High school student Ferris Bueller wants a day off from school and he's developed an incredibly sophisticated plan to pull it off. He talks his friend Cameron into taking his father's prized Ferrari and with his girlfriend Sloane head into Chicago for the day. While they are taking in what the city has to offer school principal Ed Rooney is convinced that Ferris is, not for the first time, playing hooky for the day and is hell bent to catch him out. Ferris has anticipated that, much to Rooney's chagrin.Written by
Despite the movie being set during the spring, this movie was really shot during the fall of 1985. There are several scenes in the film where you can see the trees changing colors. See more »
The movie takes place in spring, yet at Cameron's dad's garage, some of the leaves on the trees are changing color, as they would in autumn. This is because it was filmed during the fall, and the leaves were hand painted green for the shot. See more »
[Whistling for the dog with a vase in his hands]
Come here doggy! Look what Uncle Ed's got for you, you little fucker!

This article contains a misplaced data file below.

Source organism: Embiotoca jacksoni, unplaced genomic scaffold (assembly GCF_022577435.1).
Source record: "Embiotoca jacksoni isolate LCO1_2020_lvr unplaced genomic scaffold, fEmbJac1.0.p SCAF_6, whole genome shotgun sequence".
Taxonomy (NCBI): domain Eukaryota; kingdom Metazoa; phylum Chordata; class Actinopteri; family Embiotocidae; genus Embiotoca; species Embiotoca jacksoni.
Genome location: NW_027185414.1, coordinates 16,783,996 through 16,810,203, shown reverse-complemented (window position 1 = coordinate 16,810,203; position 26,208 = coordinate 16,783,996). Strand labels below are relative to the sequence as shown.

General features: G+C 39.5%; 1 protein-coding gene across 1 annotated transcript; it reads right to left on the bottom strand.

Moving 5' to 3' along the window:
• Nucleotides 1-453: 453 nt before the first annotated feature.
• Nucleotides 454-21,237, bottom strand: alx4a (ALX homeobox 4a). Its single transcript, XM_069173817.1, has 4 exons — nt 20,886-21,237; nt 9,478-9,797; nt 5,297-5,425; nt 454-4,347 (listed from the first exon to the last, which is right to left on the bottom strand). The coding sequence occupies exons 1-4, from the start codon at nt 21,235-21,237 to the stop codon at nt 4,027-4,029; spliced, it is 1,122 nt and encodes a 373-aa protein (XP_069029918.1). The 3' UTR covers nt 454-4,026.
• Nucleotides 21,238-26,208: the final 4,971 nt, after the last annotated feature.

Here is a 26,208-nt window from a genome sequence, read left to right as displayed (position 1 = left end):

See more »
Ferris comes out of bathroom: "You're still here? It's over. Go home." See more »
A line in the theatrical version is "The man could squash my nuts into oblivion." The TV version replaces "nuts" with a *very* badly-overdubbed "brains." See more »
Matthew Broderick looked so brilliant in those days. While this film single handedly made him Ferris Bueller forever, at least this is a film that can be seen all throughout the years without dating too badly. Sure, the music and props will signify a time of discontent and bad hairdos, but the idealistic look of a man simply wanting to ditch school has never been made more daringly and charmingly.
Everything about this film was gold, from the postmodern "conversations" with the audience to the little back stories which seem to shape the overall canvas of the film. While Alan Ruck was way too old to play in this movie, at least he proved to be a great opposite to the cool and nonchalant Ferris. Gross-out comedies may now be the norm, at least we can look back to this film and enjoy a good, genuine laugh.
141 of 184 people found this review helpful.
Was this review helpful to you?
| Report this